If you think fishing stories can get carried away, electro-optical (EO) field testing stories do not take a back seat. During infrared system night testing in Nettuno, Italy, I personally saw a wild boar chase a colleague to the point that she fell down and broke her collar bone. At another field test in Huntsville, Alabama, I saw a co-op student get three days off without pay for kicking solid rocket fuel remnants with his cowboy boots. This occurred after an ultraviolet sensor test on a booster rocket that exploded on a static test stand (it was not supposed to).
I have a love-hate relationship with EO field testing. I love the excitement of actually measuring phenomenology or EO system performance in the field. I hate freezing, baking, and the boredom of long hours between tests in the middle of the night and in the middle of nowhere. All told, I have measured targeting system performance, atmospheric and smoke transmission, turbulence levels, target signatures, infrared band comparisons, source quantities, seeker performance (captive and flight tests), rocket emissions, and even dirt emission characteristics.
Recently, I noticed a young engineer in charge of a field test and he was very nervous about the test. He told me that he really wanted to do well and felt he had been given great responsibility and trust by his superiors. He was having trouble sleeping at night getting ready for the test. Typically, these tests are very expensive and the results may drive contract decisions in the tens of millions to hundreds of millions of dollars. I gave him some advice that I called ‘‘rules of field testing’’ and they are:
1. Testing is for experimentation and/or decision-making purposes. Take only the data that you need for the experiment and/or decision. A test engineer friend of mine had a sign on his desk with this rule on it. Time and money are wasted if you do not follow it and, worse, you may get sidetracked to the point where you do not obtain your primary data.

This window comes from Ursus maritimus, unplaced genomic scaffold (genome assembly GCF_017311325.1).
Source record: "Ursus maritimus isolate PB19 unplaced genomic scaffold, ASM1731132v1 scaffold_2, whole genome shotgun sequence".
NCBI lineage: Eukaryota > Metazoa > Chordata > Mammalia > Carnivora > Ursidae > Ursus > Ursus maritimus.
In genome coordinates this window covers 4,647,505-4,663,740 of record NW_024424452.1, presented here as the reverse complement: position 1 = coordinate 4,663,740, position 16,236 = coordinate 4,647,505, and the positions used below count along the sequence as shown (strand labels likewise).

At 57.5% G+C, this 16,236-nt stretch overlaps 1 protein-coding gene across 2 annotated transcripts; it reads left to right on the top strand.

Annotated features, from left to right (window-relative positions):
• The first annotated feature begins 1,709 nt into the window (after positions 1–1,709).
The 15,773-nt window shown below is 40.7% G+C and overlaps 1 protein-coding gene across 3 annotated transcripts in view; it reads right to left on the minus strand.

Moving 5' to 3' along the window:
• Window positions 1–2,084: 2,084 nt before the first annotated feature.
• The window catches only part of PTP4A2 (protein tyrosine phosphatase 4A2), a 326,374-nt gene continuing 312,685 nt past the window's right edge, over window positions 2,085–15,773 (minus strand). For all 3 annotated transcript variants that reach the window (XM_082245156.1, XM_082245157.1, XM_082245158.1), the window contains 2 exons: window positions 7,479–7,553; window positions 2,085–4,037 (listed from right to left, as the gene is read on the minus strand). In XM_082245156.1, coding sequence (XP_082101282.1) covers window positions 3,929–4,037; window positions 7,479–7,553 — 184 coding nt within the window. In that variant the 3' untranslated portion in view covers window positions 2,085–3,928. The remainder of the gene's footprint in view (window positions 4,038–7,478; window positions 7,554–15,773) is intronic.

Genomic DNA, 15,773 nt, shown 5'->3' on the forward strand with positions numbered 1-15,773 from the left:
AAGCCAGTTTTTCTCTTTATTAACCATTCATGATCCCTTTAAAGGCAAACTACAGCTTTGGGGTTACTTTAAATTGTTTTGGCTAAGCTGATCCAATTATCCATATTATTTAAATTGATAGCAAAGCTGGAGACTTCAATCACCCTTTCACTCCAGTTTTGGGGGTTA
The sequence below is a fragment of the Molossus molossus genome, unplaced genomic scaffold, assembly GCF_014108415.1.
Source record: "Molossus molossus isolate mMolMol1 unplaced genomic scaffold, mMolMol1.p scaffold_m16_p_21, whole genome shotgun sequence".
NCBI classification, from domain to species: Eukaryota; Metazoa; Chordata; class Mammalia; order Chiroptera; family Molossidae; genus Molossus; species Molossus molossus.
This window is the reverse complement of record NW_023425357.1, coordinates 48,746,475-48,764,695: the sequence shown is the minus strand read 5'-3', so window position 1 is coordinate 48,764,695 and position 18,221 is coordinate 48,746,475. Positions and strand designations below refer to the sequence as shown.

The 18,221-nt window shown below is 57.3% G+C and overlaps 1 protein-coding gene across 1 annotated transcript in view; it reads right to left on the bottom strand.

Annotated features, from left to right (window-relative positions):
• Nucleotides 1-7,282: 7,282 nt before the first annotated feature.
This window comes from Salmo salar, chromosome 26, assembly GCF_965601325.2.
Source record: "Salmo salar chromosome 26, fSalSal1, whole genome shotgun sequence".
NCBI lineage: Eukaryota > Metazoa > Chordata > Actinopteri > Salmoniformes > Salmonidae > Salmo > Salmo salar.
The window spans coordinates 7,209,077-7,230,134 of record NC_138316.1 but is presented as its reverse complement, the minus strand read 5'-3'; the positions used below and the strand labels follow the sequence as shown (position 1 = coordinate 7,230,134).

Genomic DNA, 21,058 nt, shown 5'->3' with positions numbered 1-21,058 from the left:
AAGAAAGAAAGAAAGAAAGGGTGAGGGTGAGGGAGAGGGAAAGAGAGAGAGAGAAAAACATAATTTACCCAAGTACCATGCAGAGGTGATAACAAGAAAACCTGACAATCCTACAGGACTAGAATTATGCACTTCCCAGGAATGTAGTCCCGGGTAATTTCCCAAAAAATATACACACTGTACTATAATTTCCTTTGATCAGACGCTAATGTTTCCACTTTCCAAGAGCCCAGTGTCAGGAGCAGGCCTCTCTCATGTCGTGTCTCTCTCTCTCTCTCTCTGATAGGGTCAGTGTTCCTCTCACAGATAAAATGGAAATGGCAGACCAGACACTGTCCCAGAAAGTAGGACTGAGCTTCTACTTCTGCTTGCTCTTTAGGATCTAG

2. Make darn sure that you back up the obtained data and store it in two locations immediately after you take the data and before you leave the test site. A great deal of data has been lost because this rule was not followed.
3. Do the best that you can (good test plan, good schedule, etc.), but do not worry. I can assure you that something will go wrong (it is rare if it doesn’t).
4. Contingency planning is everything. A computer will break. It will rain. Power will give out. Bring an extra data collection computer. Plan an extra day for rain. Bring a generator and extra tools. Duct tape is the king of all field collections. Flash lights are the queen. Don’t get upset and don't sweat it. Just bring two of everything if you can.
5. One person is in charge. Make sure everyone participating knows it (i.e., the test director). I’ve seen a great deal of wasted time due to colleagues arguing about what to do next after an incident not on the plan and supervisors who show up and undermine the person responsible for test success. If you are a supervisor, you can show up and observe, but stay out of the way.
6. Do not try to piggyback secondary data collections on important field tests. While I’ve seen a few of these result in success, I’ve seen too many compromise the primary field test.
7. Try to have fun. Don’t get me wrong here. Do not provide distractions during test setup and data collections. However, a great deal of testing is waiting between collections. Groups who do field testing for a living bring barbeque grills, cookout food, footballs, Frisbees, and crossword puzzles.
There was one story I heard from multiple engineers in Huntsville, Alabama, of a field test technician who kept taking pieces of solid rocket fuel home (pieces collected from rocket failures). He put them in a 55-gallon drum out in his cornfield. On a 4th of July, he blew himself up when he tried to light the drum. I don't know if it was true. Field test stories are a lot like fishing stories. Follow rule #2 and you won't have to tell the story about the data that got away.